In this context, to meet basic needs, such as food security, families can depend on children to supplement household income. The closure of educational centers in rural areas could result in them being employed in hazardous work activities in agriculture and other activities.
For UNESCO, the countries of the region face an unprecedented tension in terms of financial resources. At the same time that the demands to be met have increased, the difficult fiscal situation casts doubt on the availability of resources.
The first indications of the evolution of education budgets during 2020 do not indicate cuts, but there is no evidence that education has been prioritized by governments within the economic response packages to the emergency.
The signatory UN System agencies, concerned about the situation of education in the countries of the region, recognize the efforts made by governments and educational authorities that, together with partners and counterparts, work to mitigate the risks of interruption of education and its impact on children and adolescents.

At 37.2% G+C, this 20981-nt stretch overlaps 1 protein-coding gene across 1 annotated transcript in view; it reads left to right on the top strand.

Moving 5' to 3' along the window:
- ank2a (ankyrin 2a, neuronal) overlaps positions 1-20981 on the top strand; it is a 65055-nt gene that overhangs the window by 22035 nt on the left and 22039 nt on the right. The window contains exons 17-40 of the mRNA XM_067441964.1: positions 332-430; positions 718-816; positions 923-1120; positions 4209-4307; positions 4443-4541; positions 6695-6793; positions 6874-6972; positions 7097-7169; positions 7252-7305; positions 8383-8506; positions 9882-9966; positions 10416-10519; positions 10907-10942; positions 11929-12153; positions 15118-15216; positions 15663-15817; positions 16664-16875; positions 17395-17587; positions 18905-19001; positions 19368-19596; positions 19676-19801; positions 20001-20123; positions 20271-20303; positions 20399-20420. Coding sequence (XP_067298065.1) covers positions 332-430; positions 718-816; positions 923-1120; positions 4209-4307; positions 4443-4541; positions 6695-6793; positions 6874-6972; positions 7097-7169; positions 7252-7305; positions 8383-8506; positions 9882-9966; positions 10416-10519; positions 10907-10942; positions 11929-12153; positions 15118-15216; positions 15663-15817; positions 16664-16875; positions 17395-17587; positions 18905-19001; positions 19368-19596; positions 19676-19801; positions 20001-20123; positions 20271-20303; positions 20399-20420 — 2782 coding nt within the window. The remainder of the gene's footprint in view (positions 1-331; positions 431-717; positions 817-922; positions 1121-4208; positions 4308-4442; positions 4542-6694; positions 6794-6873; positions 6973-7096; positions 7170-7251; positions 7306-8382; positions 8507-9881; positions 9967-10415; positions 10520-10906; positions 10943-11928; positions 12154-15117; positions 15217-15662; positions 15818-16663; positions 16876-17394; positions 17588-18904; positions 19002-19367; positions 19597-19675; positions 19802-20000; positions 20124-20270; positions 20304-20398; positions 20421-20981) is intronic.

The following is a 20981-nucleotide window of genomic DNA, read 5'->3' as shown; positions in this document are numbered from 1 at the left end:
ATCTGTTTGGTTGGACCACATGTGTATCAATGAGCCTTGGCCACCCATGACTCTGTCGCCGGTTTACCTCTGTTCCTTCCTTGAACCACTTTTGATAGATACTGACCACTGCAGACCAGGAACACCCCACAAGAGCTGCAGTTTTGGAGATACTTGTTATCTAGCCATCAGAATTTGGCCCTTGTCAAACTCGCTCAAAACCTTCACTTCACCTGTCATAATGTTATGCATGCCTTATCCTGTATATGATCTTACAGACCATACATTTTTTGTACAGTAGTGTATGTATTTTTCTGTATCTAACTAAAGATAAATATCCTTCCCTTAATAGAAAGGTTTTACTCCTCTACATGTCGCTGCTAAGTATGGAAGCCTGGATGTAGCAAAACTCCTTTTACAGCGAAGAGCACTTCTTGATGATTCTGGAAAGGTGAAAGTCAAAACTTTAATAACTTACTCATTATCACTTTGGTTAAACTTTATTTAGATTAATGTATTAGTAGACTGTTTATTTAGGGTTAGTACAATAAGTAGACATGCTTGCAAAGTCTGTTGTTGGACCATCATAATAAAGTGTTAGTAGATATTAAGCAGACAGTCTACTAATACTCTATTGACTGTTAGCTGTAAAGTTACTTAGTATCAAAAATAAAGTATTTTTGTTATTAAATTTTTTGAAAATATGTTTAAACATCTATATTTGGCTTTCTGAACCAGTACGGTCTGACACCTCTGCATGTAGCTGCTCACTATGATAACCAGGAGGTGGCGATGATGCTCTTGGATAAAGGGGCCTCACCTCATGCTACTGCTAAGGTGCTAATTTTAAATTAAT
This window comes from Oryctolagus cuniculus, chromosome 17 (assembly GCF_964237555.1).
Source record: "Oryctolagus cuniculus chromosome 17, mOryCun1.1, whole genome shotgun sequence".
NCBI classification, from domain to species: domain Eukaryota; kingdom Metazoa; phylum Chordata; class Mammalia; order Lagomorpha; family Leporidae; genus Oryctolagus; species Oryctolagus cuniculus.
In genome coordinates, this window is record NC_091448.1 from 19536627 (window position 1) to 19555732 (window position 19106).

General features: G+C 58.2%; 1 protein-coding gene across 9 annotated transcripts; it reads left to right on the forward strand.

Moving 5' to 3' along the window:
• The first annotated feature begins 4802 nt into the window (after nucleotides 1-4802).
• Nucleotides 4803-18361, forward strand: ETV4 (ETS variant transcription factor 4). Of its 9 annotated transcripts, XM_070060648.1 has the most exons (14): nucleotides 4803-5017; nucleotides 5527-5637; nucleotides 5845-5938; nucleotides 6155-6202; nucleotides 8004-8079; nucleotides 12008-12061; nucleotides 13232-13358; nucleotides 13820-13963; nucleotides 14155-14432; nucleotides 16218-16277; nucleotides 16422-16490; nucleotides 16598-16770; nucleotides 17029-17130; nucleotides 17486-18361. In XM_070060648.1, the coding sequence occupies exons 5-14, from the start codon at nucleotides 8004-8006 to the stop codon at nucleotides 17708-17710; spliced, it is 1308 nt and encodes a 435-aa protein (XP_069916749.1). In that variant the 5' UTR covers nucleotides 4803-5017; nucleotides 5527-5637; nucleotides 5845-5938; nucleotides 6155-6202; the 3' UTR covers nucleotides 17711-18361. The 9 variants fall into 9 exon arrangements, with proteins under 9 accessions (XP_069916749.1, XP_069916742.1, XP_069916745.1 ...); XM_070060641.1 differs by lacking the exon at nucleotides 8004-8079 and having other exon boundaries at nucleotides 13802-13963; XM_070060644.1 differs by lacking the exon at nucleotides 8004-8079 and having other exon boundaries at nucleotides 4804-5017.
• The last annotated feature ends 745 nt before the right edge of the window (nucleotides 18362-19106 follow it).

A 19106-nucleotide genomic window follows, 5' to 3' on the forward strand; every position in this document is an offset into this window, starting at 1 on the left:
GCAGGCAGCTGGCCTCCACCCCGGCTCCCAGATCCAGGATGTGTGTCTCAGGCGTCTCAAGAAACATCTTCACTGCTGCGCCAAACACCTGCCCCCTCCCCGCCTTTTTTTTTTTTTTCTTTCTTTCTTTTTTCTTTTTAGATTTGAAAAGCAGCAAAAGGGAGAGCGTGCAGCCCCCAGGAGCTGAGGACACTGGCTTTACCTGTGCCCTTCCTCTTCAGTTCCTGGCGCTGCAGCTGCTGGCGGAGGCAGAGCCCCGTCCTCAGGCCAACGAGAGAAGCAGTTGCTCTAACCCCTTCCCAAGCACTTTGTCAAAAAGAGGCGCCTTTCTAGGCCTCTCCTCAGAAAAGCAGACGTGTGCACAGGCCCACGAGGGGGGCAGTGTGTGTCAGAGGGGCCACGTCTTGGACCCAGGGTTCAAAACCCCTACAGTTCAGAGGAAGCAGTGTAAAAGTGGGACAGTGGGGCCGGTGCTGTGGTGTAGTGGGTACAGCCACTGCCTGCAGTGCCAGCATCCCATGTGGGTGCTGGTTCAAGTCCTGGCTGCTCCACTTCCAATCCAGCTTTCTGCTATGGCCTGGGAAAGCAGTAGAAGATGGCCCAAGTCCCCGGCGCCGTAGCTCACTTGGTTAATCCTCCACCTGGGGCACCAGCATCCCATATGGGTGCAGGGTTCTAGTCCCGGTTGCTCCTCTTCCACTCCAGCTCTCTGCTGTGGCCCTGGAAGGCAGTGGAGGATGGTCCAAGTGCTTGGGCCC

However, the experience of recent months shows, in almost all countries, that distance education programs – online, radio or television – have widened the educational gaps between poor and rich families that already existed before the pandemic.
According to figures from the United Nations Children’s Fund (UNICEF), only half of the pupils in public schools can access distance education, compared to three-quarters of those who study in private schools. The students who most need to continue learning are those who have the least opportunities to take advantage of access to distance classes.